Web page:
Today, America is brewing the best beer in the world, and lots of it. In 1978, there were less than 100 American breweries. Now, there are more than 2500! Craft beer sales consistently grow around 15 percent annually while better known brands like Budweiser are hemorrhaging market share.
Florida’s beer distributors benefit from this trend, because craft beer has better margins. What surprises many folks is the fact that distributors have invested heavily in promoting the brands of craft brewers. They enthusiastically buy, store, market, sell, and ship craft beer to retailers who, in turn, sell to the public. Distributors market craft beer through festivals, dinner pairings, and tastings, and they do all of this under the three-tier system of regulation.
The three-tier system has fostered the growth of craft brewers but in spite of their meteoric rise some are attempting to convince legislators that Florida’s alcohol regulations are antiquated, “Prohibition-era” rules. This is patently false and dangerous.
Florida’s alcohol regulatory system was implemented after prohibition, not during or before, and it has been consistently updated as recently as last year. Such changes include the creation of brewpubs, micro-distilleries and new rules addressing coupons, licensing, and underage drinking.
Nevertheless, it is helpful to understand the history of the alcohol industry. There was a time when brewers often sold direct to the public through retailers they owned or controlled called “tied houses.” This led to aggressive sales tactics, deep discounts, and high-volume drinking with the end result being large-scale addiction, domestic violence, and worse. Such social problems fueled a national backlash leading to passage of the 18th amendment to the Constitution and the prohibition of alcohol.
When prohibition was repealed in 1933, the federal government empowered states to regulate alcohol based on the values of individual citizens and communities. As a result, layers of protection known as the three-tier system, were created to safeguard against these abuses. The three-tier system prevented vertical integration of the alcohol industry in Florida and most other states. Under this system, many dangers of over-consumption were reduced, increasing the acceptance of beer as a hallmark of American leisure time and celebration.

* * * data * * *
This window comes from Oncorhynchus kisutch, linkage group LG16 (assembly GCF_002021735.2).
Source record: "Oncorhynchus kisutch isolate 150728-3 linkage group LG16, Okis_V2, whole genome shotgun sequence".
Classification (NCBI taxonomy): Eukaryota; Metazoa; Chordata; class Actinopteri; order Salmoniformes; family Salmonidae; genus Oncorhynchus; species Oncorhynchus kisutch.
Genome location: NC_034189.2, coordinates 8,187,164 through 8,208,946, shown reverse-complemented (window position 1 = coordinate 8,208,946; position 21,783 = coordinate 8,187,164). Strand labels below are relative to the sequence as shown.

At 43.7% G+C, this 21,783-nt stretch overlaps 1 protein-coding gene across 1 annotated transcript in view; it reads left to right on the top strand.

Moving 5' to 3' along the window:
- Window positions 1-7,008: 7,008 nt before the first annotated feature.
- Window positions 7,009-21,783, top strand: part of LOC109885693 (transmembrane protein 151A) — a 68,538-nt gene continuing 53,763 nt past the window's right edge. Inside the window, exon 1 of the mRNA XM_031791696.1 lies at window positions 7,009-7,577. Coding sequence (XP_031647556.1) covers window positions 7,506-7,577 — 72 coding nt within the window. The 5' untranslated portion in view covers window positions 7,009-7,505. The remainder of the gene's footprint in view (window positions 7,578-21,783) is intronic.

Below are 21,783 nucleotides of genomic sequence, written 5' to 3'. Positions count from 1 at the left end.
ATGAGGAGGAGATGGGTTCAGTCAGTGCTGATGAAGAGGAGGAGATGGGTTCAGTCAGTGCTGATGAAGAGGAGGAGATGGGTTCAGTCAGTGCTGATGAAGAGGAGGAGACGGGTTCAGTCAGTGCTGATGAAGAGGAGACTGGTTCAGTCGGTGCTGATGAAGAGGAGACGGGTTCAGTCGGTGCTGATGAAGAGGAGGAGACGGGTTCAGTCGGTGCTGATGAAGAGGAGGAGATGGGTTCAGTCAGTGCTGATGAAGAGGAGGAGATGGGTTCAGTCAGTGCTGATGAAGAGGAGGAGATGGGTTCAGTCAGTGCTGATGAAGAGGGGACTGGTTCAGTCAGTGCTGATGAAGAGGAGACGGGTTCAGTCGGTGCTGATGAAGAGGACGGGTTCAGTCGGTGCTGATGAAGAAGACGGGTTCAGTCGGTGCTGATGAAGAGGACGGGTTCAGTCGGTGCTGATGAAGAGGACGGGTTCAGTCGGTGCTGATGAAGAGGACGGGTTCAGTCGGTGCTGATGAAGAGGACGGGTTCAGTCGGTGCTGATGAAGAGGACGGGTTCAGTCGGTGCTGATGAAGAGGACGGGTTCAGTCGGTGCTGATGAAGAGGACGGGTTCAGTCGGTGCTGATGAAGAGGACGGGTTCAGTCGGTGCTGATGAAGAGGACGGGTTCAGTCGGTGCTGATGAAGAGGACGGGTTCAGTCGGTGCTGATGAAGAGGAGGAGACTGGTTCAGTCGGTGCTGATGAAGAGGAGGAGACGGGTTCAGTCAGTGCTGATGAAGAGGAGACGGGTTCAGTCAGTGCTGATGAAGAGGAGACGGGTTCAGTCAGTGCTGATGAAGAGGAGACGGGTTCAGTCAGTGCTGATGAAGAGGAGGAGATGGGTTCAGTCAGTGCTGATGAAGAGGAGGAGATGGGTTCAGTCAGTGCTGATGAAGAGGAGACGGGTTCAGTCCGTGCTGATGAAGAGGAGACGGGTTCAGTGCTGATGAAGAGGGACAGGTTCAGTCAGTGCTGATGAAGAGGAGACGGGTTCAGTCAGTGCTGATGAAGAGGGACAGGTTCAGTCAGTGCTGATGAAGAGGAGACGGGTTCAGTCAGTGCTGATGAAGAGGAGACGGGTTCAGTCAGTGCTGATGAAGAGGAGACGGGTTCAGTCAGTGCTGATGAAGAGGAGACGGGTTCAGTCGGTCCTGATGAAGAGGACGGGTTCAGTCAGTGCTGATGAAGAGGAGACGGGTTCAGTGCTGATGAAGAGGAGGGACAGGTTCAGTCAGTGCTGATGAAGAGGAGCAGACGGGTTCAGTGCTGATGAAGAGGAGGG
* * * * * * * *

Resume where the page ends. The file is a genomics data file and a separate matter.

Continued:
The cycle of abuse and reform is not one we wish to repeat.
In 2012, Mothers’ Against Drunk Driving data showed 697 alcohol-related driving fatalities, 53,664 DUI arrests and 28,689 DUI convictions in Florida. These figures, though alarming, constitute an improvement over years past—a success achieved through tighter enforcement of existing laws and regulations.
In spite of the obvious value of the three-tier system, irrational exuberance over the craft beer revolution threatens to unravel the layers of protection it provides to our children and communities. Beer distributors will work with legislators to allow innovations sought by craft brewers, such as the 64-ounce “growler” container but they will oppose the destruction of the three-tier system and return of the pre-prohibition “tied-house.”